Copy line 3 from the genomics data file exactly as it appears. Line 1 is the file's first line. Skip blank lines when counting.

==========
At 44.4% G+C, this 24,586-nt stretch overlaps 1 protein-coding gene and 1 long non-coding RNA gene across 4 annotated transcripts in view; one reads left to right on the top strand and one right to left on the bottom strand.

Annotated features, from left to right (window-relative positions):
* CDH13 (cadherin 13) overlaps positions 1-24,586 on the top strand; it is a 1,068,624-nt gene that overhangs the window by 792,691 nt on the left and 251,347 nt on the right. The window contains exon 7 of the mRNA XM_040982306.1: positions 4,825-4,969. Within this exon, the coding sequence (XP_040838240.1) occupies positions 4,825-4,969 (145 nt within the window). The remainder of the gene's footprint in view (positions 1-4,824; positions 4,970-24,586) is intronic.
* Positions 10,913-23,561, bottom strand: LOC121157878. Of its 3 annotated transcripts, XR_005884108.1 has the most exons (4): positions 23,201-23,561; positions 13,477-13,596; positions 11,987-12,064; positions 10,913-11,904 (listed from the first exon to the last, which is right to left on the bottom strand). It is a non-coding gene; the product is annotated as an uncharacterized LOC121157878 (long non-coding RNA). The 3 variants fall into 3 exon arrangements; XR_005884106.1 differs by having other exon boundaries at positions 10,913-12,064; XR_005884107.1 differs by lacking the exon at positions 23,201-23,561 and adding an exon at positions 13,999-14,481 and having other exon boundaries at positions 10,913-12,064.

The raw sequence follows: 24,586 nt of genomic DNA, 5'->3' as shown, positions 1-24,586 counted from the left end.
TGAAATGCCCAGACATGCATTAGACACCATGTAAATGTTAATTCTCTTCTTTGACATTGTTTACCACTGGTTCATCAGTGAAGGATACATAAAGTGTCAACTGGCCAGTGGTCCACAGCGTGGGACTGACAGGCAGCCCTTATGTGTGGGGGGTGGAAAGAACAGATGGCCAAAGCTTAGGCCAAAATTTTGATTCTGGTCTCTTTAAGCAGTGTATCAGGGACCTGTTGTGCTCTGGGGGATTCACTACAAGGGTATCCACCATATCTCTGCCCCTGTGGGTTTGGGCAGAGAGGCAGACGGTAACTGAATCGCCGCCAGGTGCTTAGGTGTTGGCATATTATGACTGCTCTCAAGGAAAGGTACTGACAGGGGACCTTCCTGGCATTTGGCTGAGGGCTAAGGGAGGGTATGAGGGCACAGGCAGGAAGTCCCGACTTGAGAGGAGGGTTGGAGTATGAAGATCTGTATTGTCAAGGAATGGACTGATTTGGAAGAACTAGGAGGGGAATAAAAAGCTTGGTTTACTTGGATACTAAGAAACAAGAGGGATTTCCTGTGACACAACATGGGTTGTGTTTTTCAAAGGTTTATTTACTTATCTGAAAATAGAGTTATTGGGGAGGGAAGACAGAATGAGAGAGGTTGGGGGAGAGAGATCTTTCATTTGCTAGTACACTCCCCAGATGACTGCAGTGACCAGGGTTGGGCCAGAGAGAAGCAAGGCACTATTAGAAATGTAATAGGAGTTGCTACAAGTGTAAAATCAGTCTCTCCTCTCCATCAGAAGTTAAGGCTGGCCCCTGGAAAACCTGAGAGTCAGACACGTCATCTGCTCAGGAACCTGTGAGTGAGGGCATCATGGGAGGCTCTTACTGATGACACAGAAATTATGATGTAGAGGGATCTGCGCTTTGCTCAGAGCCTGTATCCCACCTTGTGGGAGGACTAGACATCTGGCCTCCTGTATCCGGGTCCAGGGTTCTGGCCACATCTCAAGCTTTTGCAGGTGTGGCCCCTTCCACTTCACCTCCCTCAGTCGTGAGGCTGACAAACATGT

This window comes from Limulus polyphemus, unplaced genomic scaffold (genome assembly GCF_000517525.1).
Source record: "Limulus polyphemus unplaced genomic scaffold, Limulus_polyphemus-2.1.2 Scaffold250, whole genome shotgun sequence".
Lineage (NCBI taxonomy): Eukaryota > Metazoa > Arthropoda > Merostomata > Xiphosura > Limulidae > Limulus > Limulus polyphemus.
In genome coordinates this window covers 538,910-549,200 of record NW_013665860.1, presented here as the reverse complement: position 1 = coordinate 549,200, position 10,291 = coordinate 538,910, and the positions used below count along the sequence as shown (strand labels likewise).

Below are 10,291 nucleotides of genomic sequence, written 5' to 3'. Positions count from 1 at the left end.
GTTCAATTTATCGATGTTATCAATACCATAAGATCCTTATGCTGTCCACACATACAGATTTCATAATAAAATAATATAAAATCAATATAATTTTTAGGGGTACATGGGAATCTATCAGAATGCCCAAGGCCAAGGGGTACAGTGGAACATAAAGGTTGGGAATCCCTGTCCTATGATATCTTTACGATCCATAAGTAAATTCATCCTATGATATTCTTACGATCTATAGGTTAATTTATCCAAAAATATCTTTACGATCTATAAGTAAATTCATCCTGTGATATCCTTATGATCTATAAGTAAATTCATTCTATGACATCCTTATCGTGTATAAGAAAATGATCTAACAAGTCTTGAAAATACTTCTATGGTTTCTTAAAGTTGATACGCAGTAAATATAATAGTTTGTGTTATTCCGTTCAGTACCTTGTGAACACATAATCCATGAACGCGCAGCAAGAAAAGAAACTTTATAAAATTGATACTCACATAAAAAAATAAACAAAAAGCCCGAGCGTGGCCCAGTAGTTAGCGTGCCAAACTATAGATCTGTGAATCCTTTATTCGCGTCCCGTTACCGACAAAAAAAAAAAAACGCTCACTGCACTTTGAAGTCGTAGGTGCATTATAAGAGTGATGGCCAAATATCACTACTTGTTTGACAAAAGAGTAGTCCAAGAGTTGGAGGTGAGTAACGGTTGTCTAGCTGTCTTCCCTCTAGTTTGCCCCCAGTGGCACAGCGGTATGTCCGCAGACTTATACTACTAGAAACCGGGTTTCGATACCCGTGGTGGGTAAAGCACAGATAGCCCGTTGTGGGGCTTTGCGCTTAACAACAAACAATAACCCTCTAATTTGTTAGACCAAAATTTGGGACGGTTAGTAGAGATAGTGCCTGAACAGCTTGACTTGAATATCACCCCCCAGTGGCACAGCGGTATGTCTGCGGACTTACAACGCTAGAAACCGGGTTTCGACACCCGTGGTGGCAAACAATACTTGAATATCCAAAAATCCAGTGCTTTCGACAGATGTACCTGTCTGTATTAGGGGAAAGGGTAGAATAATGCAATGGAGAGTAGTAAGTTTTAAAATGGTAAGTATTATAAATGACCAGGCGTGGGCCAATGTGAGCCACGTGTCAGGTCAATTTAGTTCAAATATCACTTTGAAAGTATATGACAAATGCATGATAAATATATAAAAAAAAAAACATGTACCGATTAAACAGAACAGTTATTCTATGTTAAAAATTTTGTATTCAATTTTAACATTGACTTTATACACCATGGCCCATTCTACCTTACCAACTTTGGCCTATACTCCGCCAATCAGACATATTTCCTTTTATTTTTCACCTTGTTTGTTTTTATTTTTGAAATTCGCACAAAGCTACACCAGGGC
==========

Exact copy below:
* CDH13 (cadherin 13) overlaps positions 1-24,586 on the top strand; it is a 1,068,624-nt gene that overhangs the window by 792,691 nt on the left and 251,347 nt on the right. The window contains exon 7 of the mRNA XM_040982306.1: positions 4,825-4,969. Within this exon, the coding sequence (XP_040838240.1) occupies positions 4,825-4,969 (145 nt within the window). The remainder of the gene's footprint in view (positions 1-4,824; positions 4,970-24,586) is intronic.